Gwiz's Favorite Techdirt Posts Of The Week

from the golly-gee-whiz dept

This week's favorites post comes courtesy of Gwiz.

I have to admit that when I first said I would give the Favorite Posts a shot, I didn't realize how hard it would be to pick a few favorites from so many interesting articles. I happened to luck into a shorter week due to the holiday and I thought it might be easier, but not so much. Anyway, without further preamble, here are my picks for the week:

As an average working stiff with no vested interest in the industries usually discussed on Techdirt, my interests tend to lean towards the articles that deal with the slow erosion of things I hold dearly, like privacy, due process and protection against unreasonable search and seizures. The story about Austrian police seizing computers used as a Tor exit node was especially interesting to me. I found the initial discussion concerning anonymity on the internet to be very enlightening. This article also spawned an interesting phenomena in the comment section when one of the commenters voiced an extremely distasteful view of pedophilia. The subsequent reaction of the Techdirt community to this commenter became a very good argument in itself as to why the internet really is not a wild west that needs to be regulated and can do a fine job of policing itself.

Along the same lines, we had a few articles concerning PROTECT IP and the technological implications of this bill, which actually made me go and read the white paper written by some of the most knowledgeable people in regards to the DNS system. And, as an added bonus, we got to see a video of Mike discussing this issue. We also had the RIAA more or less attacking the public domain and telling us that it really has no value. At least, to offset that to some degree, we had the Polish Prime Minister realizing that things funded with public monies should be in the public domain. We need more thinking in that direction.

Making an account on any website is something I rarely do, but I felt compelled to register a profile on Techdirt for one main reason, the generally high level intelligence and mostly civil debates that happen in the comments section here. I have learned quite a bit from reading both sides of the debates and have on occasion had to revise my initial stance on issues because of it. The article about the arrest of people dancing at the Washington Memorial was one such post. When I last looked there were over 350 comments and the debate over civil disobedience and the reactions by law enforcement. Unfortunately, since I needed to keep abreast of all of the Techdirt articles this week, I haven't finished reading though them all, but what I did read was fascinating.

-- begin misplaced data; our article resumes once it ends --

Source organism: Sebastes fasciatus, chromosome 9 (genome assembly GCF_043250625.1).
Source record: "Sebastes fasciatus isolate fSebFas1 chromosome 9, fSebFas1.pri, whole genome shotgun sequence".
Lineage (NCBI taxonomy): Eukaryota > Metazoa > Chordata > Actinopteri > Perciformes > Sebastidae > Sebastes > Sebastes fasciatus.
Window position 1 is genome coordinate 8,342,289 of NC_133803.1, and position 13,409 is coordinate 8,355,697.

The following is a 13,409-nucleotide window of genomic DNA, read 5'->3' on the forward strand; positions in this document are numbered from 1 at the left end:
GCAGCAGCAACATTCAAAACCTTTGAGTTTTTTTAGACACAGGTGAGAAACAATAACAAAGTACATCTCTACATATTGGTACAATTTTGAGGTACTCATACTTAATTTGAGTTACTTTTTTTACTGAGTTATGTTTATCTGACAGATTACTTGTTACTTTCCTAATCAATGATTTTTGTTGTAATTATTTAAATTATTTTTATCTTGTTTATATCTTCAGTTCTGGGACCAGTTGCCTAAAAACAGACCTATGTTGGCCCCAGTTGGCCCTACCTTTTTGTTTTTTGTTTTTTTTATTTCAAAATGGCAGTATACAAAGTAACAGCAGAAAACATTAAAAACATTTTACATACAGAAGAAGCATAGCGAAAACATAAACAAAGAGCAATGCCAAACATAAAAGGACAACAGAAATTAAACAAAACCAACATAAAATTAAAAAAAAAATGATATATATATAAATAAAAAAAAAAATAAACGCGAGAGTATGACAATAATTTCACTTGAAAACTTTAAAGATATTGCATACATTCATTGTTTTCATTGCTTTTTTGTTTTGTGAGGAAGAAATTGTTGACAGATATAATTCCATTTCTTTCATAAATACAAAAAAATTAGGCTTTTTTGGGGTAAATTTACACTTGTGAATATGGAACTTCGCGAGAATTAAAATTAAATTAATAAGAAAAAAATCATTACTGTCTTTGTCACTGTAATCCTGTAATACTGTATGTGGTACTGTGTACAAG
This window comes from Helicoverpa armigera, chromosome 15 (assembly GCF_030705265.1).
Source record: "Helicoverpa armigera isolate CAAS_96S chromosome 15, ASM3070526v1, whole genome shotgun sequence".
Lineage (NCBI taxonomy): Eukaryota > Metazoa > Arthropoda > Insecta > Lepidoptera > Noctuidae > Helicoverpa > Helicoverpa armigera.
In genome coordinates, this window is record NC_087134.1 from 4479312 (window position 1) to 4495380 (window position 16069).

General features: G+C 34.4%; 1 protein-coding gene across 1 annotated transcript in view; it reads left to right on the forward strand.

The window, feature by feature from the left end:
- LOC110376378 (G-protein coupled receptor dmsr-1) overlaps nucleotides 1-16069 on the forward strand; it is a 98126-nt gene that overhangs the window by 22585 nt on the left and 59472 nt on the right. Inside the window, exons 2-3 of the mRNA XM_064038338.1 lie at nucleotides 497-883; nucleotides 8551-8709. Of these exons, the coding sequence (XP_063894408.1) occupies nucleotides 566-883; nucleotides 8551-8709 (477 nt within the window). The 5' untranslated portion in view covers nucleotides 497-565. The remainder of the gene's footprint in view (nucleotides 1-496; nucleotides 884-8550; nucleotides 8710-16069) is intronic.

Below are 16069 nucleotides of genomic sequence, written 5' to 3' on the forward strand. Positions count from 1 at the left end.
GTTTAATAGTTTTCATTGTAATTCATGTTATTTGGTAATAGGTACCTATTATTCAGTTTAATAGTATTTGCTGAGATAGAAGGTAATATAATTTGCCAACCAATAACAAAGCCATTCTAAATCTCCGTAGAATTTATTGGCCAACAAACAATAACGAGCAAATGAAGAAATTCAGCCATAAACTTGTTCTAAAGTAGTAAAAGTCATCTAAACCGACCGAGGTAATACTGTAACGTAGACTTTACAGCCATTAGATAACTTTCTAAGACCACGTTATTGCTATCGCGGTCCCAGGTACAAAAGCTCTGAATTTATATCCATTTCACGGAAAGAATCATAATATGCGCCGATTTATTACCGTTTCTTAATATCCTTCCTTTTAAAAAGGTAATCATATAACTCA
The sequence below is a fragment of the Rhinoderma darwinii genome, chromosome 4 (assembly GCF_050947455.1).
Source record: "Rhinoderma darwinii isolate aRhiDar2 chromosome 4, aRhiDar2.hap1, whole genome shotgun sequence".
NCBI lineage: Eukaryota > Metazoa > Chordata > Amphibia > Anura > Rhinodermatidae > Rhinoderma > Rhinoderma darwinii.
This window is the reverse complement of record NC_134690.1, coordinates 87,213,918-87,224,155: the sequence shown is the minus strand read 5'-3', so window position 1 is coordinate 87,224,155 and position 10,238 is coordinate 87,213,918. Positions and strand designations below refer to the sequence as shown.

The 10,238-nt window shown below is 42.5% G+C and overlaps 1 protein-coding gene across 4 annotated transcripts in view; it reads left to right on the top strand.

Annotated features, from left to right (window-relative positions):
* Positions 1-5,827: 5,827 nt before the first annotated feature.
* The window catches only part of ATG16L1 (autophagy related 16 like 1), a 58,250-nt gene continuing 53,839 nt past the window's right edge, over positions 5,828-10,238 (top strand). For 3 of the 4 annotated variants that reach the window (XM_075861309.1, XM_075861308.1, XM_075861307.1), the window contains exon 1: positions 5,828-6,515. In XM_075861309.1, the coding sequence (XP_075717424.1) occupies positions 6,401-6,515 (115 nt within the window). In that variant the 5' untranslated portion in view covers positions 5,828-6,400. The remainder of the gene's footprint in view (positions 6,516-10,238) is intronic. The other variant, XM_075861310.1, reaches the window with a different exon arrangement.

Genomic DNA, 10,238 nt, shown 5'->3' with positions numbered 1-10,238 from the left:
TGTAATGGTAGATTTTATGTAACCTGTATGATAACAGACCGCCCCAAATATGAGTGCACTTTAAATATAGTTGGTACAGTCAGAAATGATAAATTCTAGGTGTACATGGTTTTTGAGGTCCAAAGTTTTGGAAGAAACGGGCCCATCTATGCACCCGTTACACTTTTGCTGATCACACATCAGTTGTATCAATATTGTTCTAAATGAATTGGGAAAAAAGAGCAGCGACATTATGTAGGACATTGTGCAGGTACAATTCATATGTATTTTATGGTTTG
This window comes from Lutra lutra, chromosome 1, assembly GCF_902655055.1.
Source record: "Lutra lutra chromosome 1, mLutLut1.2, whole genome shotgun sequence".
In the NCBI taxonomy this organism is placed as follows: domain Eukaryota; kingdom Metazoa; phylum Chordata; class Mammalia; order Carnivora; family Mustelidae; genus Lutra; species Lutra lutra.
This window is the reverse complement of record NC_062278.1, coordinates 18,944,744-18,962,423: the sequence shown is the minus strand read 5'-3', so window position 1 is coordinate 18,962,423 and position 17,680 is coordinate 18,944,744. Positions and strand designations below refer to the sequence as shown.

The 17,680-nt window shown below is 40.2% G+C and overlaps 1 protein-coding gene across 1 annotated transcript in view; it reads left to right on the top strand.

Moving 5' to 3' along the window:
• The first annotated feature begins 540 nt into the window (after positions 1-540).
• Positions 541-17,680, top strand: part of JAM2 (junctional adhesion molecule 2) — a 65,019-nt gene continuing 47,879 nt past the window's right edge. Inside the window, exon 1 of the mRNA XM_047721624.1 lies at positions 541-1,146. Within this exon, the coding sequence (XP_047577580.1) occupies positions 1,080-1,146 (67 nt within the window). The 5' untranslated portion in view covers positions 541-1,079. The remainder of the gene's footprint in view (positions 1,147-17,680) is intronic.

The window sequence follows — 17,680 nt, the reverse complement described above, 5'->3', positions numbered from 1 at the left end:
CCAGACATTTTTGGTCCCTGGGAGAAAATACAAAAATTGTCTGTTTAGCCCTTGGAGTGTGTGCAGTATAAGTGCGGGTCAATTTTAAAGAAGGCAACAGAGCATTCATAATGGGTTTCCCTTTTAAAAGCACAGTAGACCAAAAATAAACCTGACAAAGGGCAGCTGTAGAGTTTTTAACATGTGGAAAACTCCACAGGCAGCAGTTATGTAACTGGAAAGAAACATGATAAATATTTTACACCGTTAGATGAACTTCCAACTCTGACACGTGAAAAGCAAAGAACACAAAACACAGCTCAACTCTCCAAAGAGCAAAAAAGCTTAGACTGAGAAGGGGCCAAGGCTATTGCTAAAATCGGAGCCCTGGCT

On a brighter note, it's good to see a body such as the UN acknowledging that the three strike laws and ACTA pose civil rights problems.

And lastly, on the humorous side of things, I found it very funny to see two fully grown companies acting like children on the playground and the Malaysian man who was required to apologize 100 times on Twitter for defaming someone, kind of like a modern day equivalent of writing "I will not say bad things about Susie" on the chalkboard.

Well, that's it for my Favorites this week. I hope you enjoyed them and it's back to lurking in the comment section for me.


Reader Comments (rss)

(Flattened / Threaded)

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    Dark Helmet (profile), Jun 4th, 2011 @ 1:25pm

    Nicely done

     

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    Anonymous Coward, Jun 4th, 2011 @ 2:43pm

    as an added bonus, we got to see a video of Mike

    citation.

     

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    Nicedoggy, Jun 4th, 2011 @ 5:11pm

    This was a great week for debates :)
    Nice ones Gwiz's pointed out.

     

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    Nicedoggy, Jun 4th, 2011 @ 5:12pm

     

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    Gene Cavanaugh (profile), Jun 5th, 2011 @ 10:04am

    Comments

    Very good.

    I still think there is too much emphasis on "Idle Americans"; people who make a sometimes indecent "living" for doing nothing useful, however: